13. The method of claim 11, further comprising the step of discarding at least two bits of each coordinate of each of the two difference vectors prior to the step of approximating the length of each of the two difference vectors.
14. The method of claim 11, further comprising the step of computing a level of detail anisotropic texture map parameter using the major axis and the minor axis.
15. The method of claim 11, further comprising the step of sampling a texture map along a direction of anisotropy indicated by the major axis.
16. An anisotropic unit for computing anisotropic texture mapping parameters, comprising:
a difference vector computation unit configured to compute a first difference vector and a second difference vector, where the first difference vector is a partial derivative with respect to x computed using texture coordinates for a first pixel and a second pixel and the second difference vector is a partial derivative with respect to y computed using texture coordinates for the first pixel and a third pixel;
a length computation unit configured to compute a length of the first difference vector and a length of the second difference vector; and
a parameter computation unit configured to compute the anisotropic texture mapping parameters using the length of the first difference vector and the length of the second difference vector including identifying a major axis anisotropic texture mapping parameter as a longest of the length of the first difference vector, the length of the second difference vector, and the lengths of the two diagonal difference vectors.
17. The anisotropic unit of claim 16, wherein the difference vector computation unit is configured to compute two diagonal difference vectors using the first difference vector and the second difference vector.
18. The anisotropic unit of claim 17, wherein the length computation unit is configured to compute a length of each of the two diagonal difference vectors to produce diagonal difference vector lengths.
19. The anisotropic unit of claim 18, wherein the parameter computation unit is configured to identify a minor axis anisotropic texture mapping parameter as a shortest of the length of the first difference vector, the length of the second difference vector, and the two diagonal difference vector lengths.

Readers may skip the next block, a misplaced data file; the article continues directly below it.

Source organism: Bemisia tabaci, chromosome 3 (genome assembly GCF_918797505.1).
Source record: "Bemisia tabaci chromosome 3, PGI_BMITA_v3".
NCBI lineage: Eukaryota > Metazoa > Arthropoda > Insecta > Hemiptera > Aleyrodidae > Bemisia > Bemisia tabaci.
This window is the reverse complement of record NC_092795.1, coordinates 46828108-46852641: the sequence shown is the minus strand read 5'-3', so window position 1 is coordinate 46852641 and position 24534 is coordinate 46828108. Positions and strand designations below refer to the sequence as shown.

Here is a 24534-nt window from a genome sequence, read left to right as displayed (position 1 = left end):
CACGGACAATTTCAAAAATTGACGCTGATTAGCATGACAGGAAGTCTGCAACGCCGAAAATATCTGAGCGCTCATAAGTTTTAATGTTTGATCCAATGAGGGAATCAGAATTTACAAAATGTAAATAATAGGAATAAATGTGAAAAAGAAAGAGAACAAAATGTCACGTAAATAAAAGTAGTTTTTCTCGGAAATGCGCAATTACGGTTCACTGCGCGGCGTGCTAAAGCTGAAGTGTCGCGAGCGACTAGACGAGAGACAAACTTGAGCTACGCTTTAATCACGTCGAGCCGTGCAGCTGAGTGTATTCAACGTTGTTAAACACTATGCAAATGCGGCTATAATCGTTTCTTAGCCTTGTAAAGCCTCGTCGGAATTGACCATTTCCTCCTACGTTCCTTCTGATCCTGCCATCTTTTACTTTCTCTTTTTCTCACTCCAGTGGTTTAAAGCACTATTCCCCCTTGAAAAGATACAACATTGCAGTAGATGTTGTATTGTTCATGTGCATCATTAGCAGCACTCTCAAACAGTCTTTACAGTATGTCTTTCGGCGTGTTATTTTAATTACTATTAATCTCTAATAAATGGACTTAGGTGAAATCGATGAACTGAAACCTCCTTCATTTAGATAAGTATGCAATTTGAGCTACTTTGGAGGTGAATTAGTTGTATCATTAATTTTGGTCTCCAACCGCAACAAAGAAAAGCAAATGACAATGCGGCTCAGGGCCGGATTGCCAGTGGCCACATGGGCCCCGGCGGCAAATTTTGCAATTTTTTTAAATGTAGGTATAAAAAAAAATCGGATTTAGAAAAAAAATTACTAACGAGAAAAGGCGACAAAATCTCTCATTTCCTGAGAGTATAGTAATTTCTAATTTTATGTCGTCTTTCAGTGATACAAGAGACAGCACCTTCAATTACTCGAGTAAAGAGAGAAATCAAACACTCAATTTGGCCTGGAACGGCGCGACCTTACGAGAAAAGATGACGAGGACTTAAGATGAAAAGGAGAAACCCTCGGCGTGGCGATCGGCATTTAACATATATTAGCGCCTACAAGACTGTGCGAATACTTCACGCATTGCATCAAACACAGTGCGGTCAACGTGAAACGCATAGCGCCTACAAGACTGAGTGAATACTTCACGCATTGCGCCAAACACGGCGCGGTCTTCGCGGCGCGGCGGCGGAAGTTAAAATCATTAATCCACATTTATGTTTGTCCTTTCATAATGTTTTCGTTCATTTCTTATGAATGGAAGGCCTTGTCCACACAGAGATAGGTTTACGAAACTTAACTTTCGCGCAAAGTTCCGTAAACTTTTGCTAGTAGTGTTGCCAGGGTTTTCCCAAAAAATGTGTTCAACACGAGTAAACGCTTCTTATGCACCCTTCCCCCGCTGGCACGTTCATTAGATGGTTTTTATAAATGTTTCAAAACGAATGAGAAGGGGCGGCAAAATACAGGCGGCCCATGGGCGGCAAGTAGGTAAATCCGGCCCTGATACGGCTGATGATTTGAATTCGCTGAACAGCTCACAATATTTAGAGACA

20. The anisotropic unit of claim 18, wherein the parameter computation unit is configured to compute a level of detail anisotropic texture mapping parameter.
21. The anisotropic unit of claim 19, wherein the parameter computation unit is configured to compute a logratio using the length of the first difference vector and the length of the second difference vector.
22. The anisotropic unit of claim 21, wherein the parameter computation unit is configured to apply an anisotropic bias to the logratio.
23. The anisotropic unit of claim 21, wherein the parameter computation unit is configured to clamp the logratio to a minimum value based on a maximum allowed anisotropy setting.
Description
BACKGROUND OF THE INVENTION

1. Field of the Invention

Embodiments of the present invention generally relate to computer graphics, and more particularly to filtering texture map data.

2. Description of the Related Art

Conventional graphics processors are exemplified by systems and methods developed to read and filter texture map samples. To simplify the texture map filtering performed within a graphics processor, a texture is prefiltered and various resolutions forming an image pyramid or “mipmap” are stored. FIG. 1A is a conceptual diagram of prior art showing the levels of a mipmapped texture including the finest level, Level 101, and successively lower resolution levels, 102, 103, and 104.

The region in texture space corresponding to a pixel is called the pixel's “footprint”. A pixel can be approximated with a circle in screen space. For texture mapping of 2-dimensional textures, the corresponding footprint in texture space can be approximated by an ellipse. In classic use of mipmaps, a mipmap level is chosen so that the footprint when scaled to that level is about 1 texel (texture pixel) in diameter. Then a bilinear filter is used to interpolate between the values of four texels forming a 2×2 square around the footprint center. This is called isotropic filtering, because it filters equally in the two texture space dimensions u and v. Although the filter yielding top image quality—the ideal filter—would have approximately elliptical shape, isotropic filtering approximates the ellipse with a circle, for low hardware cost and speed.

Anisotropic texture filtering attempts higher quality. It uses a filter that more closely matches the elliptical shape of the ideal filter. All ellipses have a largest diameter, which we call the major axis, and a smallest diameter, which we call the minor axis.